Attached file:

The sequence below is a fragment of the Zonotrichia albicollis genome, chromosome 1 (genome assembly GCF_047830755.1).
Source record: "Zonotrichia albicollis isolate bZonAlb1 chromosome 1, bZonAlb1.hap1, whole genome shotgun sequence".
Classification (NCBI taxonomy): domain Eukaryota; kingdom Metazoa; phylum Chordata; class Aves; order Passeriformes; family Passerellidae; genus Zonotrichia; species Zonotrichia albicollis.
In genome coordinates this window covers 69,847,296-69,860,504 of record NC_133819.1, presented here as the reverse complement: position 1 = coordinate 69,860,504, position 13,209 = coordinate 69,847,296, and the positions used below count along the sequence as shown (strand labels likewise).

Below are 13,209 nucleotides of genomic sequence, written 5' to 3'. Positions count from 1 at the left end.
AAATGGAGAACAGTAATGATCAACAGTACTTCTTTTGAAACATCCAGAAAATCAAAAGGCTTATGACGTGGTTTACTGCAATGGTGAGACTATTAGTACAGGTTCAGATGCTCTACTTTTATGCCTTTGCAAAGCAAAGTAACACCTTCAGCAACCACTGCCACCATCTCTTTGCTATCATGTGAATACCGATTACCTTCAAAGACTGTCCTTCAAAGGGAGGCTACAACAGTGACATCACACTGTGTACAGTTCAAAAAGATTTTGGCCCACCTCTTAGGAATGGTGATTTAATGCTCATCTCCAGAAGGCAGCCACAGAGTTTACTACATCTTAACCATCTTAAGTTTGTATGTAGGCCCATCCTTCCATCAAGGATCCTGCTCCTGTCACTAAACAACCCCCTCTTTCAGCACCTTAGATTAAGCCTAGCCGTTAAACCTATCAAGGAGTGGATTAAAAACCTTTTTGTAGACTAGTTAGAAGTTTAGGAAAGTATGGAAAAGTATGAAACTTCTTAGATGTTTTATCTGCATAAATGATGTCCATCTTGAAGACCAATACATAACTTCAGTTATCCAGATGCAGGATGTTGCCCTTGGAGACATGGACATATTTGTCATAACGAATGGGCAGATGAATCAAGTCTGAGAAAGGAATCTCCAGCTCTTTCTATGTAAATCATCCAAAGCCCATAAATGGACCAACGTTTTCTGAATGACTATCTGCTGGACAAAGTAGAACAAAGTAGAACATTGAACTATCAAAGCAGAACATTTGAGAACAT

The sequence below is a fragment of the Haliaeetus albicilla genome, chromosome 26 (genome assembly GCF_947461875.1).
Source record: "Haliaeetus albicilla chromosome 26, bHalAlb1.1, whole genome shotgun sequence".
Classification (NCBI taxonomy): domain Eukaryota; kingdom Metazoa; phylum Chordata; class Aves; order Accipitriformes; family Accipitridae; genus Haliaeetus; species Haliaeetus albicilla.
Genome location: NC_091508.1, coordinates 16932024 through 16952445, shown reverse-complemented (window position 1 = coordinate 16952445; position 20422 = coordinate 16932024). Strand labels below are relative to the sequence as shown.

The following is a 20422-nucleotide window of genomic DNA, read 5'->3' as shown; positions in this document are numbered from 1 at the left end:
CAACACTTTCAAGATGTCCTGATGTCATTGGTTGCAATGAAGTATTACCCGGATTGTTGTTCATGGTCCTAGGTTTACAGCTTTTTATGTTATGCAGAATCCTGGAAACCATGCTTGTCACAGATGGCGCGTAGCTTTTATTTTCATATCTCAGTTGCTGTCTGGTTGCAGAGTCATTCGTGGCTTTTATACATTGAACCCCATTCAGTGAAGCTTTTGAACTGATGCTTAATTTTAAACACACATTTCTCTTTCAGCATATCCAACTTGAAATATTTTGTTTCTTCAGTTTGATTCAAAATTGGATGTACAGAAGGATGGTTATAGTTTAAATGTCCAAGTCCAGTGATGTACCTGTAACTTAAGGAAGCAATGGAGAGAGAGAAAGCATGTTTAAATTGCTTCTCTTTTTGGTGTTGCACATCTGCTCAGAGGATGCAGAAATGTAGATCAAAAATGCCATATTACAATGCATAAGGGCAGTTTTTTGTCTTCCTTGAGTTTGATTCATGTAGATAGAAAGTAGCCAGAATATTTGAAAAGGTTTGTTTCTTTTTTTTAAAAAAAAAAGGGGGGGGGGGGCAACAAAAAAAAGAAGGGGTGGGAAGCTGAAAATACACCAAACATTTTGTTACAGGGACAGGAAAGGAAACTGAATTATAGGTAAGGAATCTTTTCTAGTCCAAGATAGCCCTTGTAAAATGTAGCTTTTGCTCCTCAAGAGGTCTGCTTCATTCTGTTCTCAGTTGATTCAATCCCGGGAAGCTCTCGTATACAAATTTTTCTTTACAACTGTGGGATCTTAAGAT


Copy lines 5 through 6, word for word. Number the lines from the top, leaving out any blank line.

Below are 13,209 nucleotides of genomic sequence, written 5' to 3'. Positions count from 1 at the left end.
AAATGGAGAACAGTAATGATCAACAGTACTTCTTTTGAAACATCCAGAAAATCAAAAGGCTTATGACGTGGTTTACTGCAATGGTGAGACTATTAGTACAGGTTCAGATGCTCTACTTTTATGCCTTTGCAAAGCAAAGTAACACCTTCAGCAACCACTGCCACCATCTCTTTGCTATCATGTGAATACCGATTACCTTCAAAGACTGTCCTTCAAAGGGAGGCTACAACAGTGACATCACACTGTGTACAGTTCAAAAAGATTTTGGCCCACCTCTTAGGAATGGTGATTTAATGCTCATCTCCAGAAGGCAGCCACAGAGTTTACTACATCTTAACCATCTTAAGTTTGTATGTAGGCCCATCCTTCCATCAAGGATCCTGCTCCTGTCACTAAACAACCCCCTCTTTCAGCACCTTAGATTAAGCCTAGCCGTTAAACCTATCAAGGAGTGGATTAAAAACCTTTTTGTAGACTAGTTAGAAGTTTAGGAAAGTATGGAAAAGTATGAAACTTCTTAGATGTTTTATCTGCATAAATGATGTCCATCTTGAAGACCAATACATAACTTCAGTTATCCAGATGCAGGATGTTGCCCTTGGAGACATGGACATATTTGTCATAACGAATGGGCAGATGAATCAAGTCTGAGAAAGGAATCTCCAGCTCTTTCTATGTAAATCATCCAAAGCCCATAAATGGACCAACGTTTTCTGAATGACTATCTGCTGGACAAAGTAGAACAAAGTAGAACATTGAACTATCAAAGCAGAACATTTGAGAACAT